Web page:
Appellant Rhonda Long

The only adverse ruling found in the record is the denial of counsel's motion for directed verdict based on the lack of sufficient evidence presented by ADHS. An order forever terminating parental rights must be based upon clear and convincing evidence that the termination is in the best interests of the child, taking into consideration the likelihood that the child will be adopted and the potential harm caused by continuing contact with the parent. Ark. Code Ann. § 9-27-341(b)(3)(A) (Repl. 2002). In addition to determining the best interests of the child, the court must find clear and convincing evidence that circumstances exist that, according to the statute, justify terminating parental rights. Ark. Code Ann. § 9-27-341(b)(3)(B) (Repl. 2002). One such set of circumstances that may support the termination of parental rights is when the "juvenile has been adjudicated by the court to be dependent-neglected and has continued out of the custody of the parent for twelve (12) months and, despite a meaningful effort by the department to rehabilitate the parent and correct the conditions that caused removal, those conditions have not been remedied by the parent." Ark. Code Ann. § 9-27-341(b)(3)(B)(i)(a) (Repl. 2002).

In the instant case, the evidence overwhelmingly showed that, throughout the case, Long had failed to comply with the case plan. At the time of the termination hearing, she had not established a safe stable home with utilities, had not completed parenting or drug/alcoholassessment, had not attended all scheduled visitations, and had tested positive for drugs several times.

Appellant Allen Winemiller

The first adverse ruling was the denial of appellant's motion for a continuance. At the termination hearing, appellant Winemiller's new counsel requested a continuance because his client had recently been released from prison and wished to have more time to work toward the goal of reunification. ADHS objected to the continuance, arguing that there was no statutory provision to allow Winemiller more time under those circumstances. It further argued that appellant was incarcerated for acts which resulted from his own actions and that the child was entitled to permanency since he had been in foster care since April 2003, when Winemiller was not incarcerated and at which time he had ample opportunity to benefit from ADHS services and to establish a relationship with his son.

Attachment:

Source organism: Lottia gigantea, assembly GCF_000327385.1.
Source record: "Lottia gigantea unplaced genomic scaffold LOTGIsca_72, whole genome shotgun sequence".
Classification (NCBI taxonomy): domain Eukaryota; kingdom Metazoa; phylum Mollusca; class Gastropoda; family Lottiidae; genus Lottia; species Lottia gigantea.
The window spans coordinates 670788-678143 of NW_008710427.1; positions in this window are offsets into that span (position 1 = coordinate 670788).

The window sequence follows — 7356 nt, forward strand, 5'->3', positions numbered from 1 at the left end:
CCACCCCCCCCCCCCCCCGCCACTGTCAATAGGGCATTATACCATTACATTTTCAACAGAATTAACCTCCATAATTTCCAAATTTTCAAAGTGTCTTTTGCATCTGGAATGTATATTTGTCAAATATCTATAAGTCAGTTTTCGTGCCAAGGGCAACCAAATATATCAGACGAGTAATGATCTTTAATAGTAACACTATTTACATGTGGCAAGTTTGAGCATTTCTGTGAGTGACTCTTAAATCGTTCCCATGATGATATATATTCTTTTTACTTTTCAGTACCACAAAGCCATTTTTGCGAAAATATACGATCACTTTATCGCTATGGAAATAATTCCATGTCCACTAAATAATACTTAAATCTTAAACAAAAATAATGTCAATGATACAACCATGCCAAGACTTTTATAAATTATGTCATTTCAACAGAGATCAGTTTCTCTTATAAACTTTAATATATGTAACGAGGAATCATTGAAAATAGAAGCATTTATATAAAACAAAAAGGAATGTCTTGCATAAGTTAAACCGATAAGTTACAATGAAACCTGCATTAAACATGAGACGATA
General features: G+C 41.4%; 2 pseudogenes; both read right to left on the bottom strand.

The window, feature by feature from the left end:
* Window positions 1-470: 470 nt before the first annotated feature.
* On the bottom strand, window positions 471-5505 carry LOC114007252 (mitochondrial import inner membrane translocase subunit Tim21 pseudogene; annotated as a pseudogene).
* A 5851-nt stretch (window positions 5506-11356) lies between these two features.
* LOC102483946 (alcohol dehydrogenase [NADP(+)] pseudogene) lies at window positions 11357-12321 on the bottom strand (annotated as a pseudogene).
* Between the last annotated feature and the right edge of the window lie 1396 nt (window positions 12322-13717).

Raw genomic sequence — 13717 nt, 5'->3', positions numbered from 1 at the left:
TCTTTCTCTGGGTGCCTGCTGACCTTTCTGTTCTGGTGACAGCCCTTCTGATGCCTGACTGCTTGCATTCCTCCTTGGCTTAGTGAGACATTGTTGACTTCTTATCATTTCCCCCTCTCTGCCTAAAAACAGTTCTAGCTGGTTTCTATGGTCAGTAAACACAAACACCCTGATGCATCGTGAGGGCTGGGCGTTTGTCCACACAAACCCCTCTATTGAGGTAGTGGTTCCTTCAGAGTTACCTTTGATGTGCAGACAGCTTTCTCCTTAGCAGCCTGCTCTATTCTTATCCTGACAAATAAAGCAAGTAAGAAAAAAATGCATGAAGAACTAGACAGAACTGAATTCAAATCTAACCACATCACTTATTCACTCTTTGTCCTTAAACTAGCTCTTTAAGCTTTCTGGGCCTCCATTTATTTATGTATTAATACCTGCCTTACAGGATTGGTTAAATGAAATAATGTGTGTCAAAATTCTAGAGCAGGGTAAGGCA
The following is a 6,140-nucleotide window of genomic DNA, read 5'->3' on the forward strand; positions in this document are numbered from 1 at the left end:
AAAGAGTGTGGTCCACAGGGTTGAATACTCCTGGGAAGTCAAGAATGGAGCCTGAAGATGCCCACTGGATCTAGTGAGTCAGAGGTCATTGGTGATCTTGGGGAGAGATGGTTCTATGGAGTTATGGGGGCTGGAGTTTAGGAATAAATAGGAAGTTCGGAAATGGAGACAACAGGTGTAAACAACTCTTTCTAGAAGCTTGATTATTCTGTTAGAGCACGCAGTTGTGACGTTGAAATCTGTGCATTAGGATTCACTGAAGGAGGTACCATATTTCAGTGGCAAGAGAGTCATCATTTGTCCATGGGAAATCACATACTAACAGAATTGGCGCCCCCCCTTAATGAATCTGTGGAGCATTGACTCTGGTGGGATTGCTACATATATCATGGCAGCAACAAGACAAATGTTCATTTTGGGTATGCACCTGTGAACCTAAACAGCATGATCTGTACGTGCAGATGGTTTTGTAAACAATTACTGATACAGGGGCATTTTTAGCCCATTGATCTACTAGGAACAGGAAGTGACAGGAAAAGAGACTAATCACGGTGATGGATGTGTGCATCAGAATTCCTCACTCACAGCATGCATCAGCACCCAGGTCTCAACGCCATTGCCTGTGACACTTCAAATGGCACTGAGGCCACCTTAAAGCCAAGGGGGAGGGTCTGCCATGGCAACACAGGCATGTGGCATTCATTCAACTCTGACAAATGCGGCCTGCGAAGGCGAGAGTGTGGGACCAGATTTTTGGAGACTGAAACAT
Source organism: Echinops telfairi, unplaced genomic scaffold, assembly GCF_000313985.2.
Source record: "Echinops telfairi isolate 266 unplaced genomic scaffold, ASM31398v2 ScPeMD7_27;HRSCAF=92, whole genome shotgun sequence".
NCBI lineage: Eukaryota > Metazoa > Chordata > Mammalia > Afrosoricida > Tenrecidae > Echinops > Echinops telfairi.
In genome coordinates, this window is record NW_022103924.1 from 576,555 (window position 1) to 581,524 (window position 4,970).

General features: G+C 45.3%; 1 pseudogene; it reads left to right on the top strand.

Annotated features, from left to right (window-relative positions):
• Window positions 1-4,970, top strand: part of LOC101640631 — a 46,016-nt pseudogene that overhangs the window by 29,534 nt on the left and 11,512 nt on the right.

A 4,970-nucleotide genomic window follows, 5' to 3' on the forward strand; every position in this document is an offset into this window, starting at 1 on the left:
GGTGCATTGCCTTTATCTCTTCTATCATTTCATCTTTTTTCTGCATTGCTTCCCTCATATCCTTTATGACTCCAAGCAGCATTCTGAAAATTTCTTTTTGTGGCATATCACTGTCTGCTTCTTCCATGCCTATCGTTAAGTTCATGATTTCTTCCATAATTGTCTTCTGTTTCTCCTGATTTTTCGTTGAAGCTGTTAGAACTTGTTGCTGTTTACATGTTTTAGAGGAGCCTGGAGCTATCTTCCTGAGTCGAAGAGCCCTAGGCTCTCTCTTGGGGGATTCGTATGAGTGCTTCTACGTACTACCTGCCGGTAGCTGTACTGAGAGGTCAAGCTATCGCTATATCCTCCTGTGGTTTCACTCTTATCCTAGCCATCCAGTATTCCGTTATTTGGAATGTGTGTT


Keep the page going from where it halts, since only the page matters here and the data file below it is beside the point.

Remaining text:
The grant or denial of a motion for continuance is within the sound discretion of the trial court, and the trial court's decision will not be reversed absent an abuse of discretion amounting to a denial of justice. Anthony v. State, 339 Ark. 20, 2 S.W.3d 780 (1999). The court may, upon motion and for good cause shown, continue any case previously set for trial. Dorothy v. Dorothy, ___ Ark. App. ___, ___ S.W.3d ___ (Dec. 1, 2004)(citing Ark. R. Civ. P. 40(b)). The burden of proving an abuse of discretion due to prejudice resulting from the denial of a continuance is on appellant. See Dodson v. State, ___ Ark. ___, ___ S.W.3d ___ (Sept. 16, 2004). In this instance, there was no abuse of discretion.